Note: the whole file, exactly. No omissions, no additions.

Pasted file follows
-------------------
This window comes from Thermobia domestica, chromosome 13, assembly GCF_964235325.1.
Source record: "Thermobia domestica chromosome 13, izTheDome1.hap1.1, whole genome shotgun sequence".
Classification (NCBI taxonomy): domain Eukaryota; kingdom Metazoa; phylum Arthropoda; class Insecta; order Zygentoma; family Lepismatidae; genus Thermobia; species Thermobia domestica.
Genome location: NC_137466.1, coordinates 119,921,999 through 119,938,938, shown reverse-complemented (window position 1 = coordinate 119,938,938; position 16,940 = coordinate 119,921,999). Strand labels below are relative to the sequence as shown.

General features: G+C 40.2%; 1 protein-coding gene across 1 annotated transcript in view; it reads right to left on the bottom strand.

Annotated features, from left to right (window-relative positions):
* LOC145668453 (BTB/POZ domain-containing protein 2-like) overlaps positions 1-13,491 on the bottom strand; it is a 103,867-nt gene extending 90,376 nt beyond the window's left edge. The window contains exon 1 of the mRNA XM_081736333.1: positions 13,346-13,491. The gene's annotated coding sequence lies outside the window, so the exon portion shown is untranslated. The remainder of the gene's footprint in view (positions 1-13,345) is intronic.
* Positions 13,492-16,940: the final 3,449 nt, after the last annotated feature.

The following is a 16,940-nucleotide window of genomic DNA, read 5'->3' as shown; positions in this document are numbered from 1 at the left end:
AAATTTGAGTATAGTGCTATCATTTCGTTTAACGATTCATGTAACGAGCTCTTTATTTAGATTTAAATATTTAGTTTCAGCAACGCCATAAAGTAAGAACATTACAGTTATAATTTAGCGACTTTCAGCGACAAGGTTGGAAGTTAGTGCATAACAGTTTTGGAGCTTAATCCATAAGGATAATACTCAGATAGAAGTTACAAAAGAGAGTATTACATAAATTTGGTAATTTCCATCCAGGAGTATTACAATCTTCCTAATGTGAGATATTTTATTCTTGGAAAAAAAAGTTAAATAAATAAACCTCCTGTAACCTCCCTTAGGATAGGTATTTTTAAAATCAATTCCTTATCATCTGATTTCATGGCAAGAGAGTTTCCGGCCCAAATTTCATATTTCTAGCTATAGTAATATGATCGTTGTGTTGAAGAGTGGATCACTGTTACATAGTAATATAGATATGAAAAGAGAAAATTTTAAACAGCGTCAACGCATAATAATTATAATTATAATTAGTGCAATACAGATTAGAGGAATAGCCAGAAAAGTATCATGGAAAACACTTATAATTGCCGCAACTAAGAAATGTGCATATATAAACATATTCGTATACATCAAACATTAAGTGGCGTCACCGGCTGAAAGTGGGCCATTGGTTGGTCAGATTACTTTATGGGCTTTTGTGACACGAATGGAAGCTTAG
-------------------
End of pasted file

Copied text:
This window comes from Thermobia domestica, chromosome 13, assembly GCF_964235325.1.
Source record: "Thermobia domestica chromosome 13, izTheDome1.hap1.1, whole genome shotgun sequence".
Classification (NCBI taxonomy): domain Eukaryota; kingdom Metazoa; phylum Arthropoda; class Insecta; order Zygentoma; family Lepismatidae; genus Thermobia; species Thermobia domestica.
Genome location: NC_137466.1, coordinates 119,921,999 through 119,938,938, shown reverse-complemented (window position 1 = coordinate 119,938,938; position 16,940 = coordinate 119,921,999). Strand labels below are relative to the sequence as shown.

General features: G+C 40.2%; 1 protein-coding gene across 1 annotated transcript in view; it reads right to left on the bottom strand.

Annotated features, from left to right (window-relative positions):
* LOC145668453 (BTB/POZ domain-containing protein 2-like) overlaps positions 1-13,491 on the bottom strand; it is a 103,867-nt gene extending 90,376 nt beyond the window's left edge. The window contains exon 1 of the mRNA XM_081736333.1: positions 13,346-13,491. The gene's annotated coding sequence lies outside the window, so the exon portion shown is untranslated. The remainder of the gene's footprint in view (positions 1-13,345) is intronic.
* Positions 13,492-16,940: the final 3,449 nt, after the last annotated feature.

The following is a 16,940-nucleotide window of genomic DNA, read 5'->3' as shown; positions in this document are numbered from 1 at the left end:
AAATTTGAGTATAGTGCTATCATTTCGTTTAACGATTCATGTAACGAGCTCTTTATTTAGATTTAAATATTTAGTTTCAGCAACGCCATAAAGTAAGAACATTACAGTTATAATTTAGCGACTTTCAGCGACAAGGTTGGAAGTTAGTGCATAACAGTTTTGGAGCTTAATCCATAAGGATAATACTCAGATAGAAGTTACAAAAGAGAGTATTACATAAATTTGGTAATTTCCATCCAGGAGTATTACAATCTTCCTAATGTGAGATATTTTATTCTTGGAAAAAAAAGTTAAATAAATAAACCTCCTGTAACCTCCCTTAGGATAGGTATTTTTAAAATCAATTCCTTATCATCTGATTTCATGGCAAGAGAGTTTCCGGCCCAAATTTCATATTTCTAGCTATAGTAATATGATCGTTGTGTTGAAGAGTGGATCACTGTTACATAGTAATATAGATATGAAAAGAGAAAATTTTAAACAGCGTCAACGCATAATAATTATAATTATAATTAGTGCAATACAGATTAGAGGAATAGCCAGAAAAGTATCATGGAAAACACTTATAATTGCCGCAACTAAGAAATGTGCATATATAAACATATTCGTATACATCAAACATTAAGTGGCGTCACCGGCTGAAAGTGGGCCATTGGTTGGTCAGATTACTTTATGGGCTTTTGTGACACGAATGGAAGCTTAG